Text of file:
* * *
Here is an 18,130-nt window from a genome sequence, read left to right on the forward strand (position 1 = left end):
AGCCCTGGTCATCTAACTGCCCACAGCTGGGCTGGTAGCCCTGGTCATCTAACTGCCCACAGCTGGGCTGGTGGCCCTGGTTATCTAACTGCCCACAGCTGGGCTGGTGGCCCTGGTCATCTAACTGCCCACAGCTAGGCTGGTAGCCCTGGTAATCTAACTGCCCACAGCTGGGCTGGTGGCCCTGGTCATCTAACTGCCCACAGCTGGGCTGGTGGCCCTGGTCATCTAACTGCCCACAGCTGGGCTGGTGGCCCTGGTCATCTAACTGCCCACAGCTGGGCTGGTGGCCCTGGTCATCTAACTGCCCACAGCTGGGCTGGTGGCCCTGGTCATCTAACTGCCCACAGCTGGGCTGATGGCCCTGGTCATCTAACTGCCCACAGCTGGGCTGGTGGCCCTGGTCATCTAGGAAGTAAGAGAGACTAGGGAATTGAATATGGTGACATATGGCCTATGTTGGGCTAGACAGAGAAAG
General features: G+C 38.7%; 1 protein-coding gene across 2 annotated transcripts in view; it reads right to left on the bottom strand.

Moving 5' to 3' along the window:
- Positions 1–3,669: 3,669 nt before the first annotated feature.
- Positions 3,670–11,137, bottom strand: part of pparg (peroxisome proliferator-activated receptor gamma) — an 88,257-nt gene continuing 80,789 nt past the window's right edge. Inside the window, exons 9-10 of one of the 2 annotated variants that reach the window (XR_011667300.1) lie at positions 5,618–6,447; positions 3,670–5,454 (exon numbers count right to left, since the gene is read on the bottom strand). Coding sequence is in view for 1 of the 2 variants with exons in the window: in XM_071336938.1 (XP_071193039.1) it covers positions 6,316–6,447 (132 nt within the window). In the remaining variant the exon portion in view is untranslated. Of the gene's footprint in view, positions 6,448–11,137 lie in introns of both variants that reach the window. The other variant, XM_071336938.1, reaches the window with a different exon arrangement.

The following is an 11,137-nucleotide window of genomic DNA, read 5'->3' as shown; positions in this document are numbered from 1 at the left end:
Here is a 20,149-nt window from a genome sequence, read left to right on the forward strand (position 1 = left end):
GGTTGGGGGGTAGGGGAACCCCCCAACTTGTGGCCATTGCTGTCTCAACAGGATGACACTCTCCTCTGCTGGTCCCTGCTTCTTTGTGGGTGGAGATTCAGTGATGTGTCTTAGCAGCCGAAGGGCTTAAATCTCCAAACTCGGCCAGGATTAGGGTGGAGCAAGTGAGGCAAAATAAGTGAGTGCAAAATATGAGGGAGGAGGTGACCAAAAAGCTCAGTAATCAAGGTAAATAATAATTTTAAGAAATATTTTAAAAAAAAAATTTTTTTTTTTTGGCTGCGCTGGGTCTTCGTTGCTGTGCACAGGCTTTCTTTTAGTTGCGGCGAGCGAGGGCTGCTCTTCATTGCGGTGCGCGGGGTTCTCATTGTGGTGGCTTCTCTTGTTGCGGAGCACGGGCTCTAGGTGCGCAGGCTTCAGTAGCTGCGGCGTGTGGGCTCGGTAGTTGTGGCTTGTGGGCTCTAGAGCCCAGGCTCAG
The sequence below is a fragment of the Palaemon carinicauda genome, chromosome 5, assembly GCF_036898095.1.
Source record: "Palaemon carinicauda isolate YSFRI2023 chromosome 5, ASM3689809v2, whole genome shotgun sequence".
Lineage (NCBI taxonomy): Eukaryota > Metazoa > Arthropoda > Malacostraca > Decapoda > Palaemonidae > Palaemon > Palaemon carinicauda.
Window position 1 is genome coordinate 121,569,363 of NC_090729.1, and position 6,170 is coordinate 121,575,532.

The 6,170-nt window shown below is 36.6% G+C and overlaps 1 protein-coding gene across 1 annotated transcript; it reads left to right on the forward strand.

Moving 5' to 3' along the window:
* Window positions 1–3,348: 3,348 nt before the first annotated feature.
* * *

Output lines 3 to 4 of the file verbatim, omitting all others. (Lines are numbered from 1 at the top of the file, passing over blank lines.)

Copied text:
General features: G+C 38.7%; 1 protein-coding gene across 2 annotated transcripts in view; it reads right to left on the bottom strand.

Moving 5' to 3' along the window: